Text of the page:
Validation of the feeding test as an index of fear in farmed blue (Alopex lagopus) and silver foxes (Vulpes vulpes)

Physiol Behav. 1997 Oct;62(4):805-10. doi: 10.1016/s0031-9384(97)00241-2.


The reliability and validity of the eating behaviour in the presence of man (Feeding test) as an index of fear were assessed in farmed blue (Alopex lagopus) and silver foxes (Vulpes vulpes). Repeatability of the Feeding test was good in both species. No further habituation occurred after the fourth successive test in either species. In addition, the behaviour of both species was independent of the person who performed the test. The normal feeding interval, i.e., 24 h, between feed deliveries, was long enough to provide reliable results. The presence of a cage mate did not influence the blue foxes' response in the Feeding test. A significant relationship between the results of the Feeding test and the Tit-bit test in both species and between the Feeding test and fearfulness score in silver foxes indicate that all these tests measure similar features, most probably foxes' fear of humans. Those silver foxes that did not eat in the Feeding test had higher base levels of cortisol than the animals that did eat, providing further support for the above conclusion. The present study demonstrates that the Feeding test is a reliable, i.e., repeatable and free of random errors, and fairly valid fear test for blue and silver foxes. The Feeding test seems likely to give good results in measuring fear in farmed blue and silver foxes, but further investigations will be needed to fully validate it, especially for blue foxes.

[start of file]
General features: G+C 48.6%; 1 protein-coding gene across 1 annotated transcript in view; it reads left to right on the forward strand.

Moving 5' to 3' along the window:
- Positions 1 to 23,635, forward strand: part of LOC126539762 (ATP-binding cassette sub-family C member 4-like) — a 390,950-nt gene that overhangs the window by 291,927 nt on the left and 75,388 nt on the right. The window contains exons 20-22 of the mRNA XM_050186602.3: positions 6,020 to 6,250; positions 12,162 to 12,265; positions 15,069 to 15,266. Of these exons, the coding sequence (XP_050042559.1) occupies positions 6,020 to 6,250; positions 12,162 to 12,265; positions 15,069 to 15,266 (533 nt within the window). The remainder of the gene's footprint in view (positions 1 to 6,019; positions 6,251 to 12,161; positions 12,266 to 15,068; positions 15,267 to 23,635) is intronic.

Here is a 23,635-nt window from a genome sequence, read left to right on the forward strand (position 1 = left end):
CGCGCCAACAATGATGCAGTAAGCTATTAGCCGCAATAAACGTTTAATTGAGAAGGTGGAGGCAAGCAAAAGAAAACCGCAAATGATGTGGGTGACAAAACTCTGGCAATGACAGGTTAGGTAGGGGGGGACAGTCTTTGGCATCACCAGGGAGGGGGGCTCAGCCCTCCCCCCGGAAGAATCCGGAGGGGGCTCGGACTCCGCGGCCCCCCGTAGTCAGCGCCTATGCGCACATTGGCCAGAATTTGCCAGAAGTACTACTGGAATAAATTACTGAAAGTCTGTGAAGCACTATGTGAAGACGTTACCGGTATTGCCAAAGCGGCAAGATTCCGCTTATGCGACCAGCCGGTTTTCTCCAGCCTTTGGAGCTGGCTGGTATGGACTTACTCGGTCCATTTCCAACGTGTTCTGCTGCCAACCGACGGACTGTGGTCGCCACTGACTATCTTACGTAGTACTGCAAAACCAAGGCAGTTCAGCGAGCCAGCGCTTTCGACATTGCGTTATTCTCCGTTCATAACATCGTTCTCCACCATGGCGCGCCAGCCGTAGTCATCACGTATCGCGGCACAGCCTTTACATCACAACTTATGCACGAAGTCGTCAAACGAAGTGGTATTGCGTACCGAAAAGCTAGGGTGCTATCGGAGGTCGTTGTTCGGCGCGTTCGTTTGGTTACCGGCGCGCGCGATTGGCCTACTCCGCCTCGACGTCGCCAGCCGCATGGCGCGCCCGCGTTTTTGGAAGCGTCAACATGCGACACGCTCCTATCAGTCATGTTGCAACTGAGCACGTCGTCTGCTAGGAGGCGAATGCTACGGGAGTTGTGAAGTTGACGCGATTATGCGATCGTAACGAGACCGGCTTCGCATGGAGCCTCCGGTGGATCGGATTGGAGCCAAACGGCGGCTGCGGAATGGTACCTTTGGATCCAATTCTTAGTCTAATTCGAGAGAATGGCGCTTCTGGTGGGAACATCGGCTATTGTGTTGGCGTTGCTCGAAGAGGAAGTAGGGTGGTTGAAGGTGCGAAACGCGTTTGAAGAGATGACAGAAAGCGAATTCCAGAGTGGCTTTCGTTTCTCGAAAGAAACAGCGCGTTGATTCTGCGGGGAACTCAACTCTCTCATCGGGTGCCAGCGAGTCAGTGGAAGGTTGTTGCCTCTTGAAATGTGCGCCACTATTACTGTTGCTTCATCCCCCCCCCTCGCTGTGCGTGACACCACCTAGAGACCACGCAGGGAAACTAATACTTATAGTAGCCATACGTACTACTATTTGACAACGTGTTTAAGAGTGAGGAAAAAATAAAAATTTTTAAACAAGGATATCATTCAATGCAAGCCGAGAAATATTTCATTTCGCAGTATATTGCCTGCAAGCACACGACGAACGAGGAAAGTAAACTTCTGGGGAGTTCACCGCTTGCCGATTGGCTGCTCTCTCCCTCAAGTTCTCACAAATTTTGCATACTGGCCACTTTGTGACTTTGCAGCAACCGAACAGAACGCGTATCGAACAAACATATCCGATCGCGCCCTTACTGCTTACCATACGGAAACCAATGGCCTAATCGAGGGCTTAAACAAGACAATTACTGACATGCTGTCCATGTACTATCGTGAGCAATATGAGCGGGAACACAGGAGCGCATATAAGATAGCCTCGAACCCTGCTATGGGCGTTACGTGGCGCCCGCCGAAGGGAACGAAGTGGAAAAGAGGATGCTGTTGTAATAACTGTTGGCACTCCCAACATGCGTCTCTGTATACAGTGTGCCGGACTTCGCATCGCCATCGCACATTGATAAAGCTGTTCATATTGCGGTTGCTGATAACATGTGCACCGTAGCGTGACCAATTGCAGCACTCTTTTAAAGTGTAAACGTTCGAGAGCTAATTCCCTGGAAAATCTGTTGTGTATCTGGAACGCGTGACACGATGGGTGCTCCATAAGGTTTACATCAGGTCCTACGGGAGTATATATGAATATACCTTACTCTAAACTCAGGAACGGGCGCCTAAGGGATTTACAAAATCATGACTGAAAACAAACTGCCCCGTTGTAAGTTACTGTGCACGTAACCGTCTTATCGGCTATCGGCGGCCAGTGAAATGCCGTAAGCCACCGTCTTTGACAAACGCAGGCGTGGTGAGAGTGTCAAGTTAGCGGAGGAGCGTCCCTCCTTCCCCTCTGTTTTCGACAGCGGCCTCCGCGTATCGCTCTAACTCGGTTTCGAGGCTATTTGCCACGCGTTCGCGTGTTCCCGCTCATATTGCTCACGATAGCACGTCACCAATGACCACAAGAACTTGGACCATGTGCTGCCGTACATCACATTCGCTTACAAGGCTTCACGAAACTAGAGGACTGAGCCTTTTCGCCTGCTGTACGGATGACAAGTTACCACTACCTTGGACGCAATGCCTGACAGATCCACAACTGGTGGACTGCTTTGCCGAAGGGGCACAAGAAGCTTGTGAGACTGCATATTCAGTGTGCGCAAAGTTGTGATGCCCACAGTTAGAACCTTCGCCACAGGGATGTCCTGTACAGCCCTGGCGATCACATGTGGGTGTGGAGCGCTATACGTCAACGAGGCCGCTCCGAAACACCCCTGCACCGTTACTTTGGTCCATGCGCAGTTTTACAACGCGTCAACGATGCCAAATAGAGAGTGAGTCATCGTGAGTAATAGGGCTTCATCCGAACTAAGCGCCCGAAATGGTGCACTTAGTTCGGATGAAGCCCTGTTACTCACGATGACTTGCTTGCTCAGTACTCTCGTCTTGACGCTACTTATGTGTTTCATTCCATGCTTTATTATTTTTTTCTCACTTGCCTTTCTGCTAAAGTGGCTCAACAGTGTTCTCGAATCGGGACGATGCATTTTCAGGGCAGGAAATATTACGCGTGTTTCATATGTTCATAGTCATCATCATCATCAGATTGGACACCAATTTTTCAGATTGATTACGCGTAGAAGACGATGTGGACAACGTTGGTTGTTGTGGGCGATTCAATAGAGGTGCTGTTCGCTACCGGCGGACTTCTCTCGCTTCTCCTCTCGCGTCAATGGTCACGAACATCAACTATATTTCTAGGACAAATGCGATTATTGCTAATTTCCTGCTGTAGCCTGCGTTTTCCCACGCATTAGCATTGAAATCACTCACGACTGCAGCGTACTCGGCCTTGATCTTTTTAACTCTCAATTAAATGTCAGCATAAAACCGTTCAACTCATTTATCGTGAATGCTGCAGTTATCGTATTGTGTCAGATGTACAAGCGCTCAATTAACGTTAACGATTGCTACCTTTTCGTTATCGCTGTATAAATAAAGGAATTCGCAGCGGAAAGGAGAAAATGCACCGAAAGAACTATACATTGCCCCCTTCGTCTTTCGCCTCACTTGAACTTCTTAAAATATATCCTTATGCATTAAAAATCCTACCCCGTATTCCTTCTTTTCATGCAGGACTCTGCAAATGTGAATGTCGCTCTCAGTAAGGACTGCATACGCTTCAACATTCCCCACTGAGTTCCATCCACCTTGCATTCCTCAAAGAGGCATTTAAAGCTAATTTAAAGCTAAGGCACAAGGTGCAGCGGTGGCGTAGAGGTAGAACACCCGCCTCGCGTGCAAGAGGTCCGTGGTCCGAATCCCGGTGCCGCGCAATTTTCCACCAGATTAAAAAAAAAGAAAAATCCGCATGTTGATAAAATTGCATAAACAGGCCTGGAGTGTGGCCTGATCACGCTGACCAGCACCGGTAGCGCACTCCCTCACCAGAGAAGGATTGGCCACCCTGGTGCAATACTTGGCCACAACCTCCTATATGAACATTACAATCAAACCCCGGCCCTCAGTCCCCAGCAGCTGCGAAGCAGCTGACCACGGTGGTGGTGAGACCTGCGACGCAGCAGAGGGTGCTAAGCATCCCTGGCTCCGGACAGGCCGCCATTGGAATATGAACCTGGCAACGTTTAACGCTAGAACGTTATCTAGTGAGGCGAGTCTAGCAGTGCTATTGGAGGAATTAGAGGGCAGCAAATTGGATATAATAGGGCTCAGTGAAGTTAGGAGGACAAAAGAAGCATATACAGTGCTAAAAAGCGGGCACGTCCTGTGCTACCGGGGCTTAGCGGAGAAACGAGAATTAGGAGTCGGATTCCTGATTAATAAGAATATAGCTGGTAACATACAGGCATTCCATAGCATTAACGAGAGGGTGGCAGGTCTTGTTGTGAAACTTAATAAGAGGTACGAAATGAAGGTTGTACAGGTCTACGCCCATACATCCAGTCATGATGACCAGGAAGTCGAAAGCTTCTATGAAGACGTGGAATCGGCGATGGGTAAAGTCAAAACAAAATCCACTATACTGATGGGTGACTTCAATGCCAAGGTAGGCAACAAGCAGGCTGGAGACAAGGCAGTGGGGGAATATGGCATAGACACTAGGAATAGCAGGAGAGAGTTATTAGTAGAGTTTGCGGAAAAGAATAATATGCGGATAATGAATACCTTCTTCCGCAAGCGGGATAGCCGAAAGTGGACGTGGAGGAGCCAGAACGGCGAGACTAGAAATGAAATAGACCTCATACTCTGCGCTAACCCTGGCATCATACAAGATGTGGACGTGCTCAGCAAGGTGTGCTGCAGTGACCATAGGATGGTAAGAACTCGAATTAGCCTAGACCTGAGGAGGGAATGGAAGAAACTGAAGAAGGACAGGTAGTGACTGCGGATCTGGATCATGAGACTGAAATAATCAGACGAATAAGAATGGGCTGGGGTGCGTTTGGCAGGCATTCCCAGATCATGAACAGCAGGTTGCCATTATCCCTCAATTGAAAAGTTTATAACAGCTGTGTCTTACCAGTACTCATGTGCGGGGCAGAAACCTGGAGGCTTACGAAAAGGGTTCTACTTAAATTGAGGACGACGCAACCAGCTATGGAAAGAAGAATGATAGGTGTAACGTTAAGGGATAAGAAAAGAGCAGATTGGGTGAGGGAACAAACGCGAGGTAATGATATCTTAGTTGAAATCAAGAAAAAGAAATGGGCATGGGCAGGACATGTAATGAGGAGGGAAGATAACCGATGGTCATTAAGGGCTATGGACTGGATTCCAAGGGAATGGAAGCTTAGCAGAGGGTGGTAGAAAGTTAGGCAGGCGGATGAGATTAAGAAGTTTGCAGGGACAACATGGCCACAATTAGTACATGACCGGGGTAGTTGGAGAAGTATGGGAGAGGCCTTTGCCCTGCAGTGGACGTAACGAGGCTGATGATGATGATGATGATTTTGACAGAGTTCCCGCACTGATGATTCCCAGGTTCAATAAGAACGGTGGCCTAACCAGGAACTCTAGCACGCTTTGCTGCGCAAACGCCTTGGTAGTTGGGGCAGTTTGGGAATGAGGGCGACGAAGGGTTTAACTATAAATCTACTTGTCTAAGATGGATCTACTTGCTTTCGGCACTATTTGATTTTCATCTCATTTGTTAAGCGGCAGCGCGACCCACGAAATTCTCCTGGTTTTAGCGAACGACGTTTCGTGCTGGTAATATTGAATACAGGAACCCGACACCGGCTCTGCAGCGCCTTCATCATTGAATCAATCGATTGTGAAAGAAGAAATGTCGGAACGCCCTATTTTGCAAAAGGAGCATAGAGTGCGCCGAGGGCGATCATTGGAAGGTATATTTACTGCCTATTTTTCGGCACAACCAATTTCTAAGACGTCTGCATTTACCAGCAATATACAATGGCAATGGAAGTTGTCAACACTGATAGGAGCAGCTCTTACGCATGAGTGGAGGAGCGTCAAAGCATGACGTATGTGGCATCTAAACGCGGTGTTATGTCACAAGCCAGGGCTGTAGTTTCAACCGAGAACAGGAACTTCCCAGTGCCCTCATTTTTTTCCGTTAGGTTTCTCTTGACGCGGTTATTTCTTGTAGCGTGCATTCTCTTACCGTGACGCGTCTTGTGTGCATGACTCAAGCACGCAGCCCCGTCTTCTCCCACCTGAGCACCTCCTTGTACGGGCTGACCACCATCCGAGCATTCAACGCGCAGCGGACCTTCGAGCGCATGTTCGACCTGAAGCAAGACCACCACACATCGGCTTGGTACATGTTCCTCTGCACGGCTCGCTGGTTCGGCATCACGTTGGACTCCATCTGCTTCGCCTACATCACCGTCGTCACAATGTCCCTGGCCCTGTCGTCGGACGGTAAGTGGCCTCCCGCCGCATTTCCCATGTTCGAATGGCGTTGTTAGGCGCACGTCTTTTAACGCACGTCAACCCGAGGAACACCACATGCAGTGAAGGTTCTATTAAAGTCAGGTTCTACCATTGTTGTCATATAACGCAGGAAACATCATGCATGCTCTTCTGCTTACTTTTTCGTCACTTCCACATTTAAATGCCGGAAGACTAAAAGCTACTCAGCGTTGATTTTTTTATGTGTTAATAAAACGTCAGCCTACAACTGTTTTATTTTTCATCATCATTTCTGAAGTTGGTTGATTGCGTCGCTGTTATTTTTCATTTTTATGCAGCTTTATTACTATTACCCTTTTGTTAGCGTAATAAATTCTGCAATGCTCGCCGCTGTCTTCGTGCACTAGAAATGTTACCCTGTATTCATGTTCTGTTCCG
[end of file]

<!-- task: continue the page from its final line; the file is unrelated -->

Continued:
Publication types

  • Research Support, Non-U.S. Gov't

MeSH terms

  • Animals
  • Fear / physiology*
  • Feeding Behavior / physiology*
  • Female
  • Foxes
  • Hydrocortisone / blood
  • Male
  • Reproducibility of Results


  • Hydrocortisone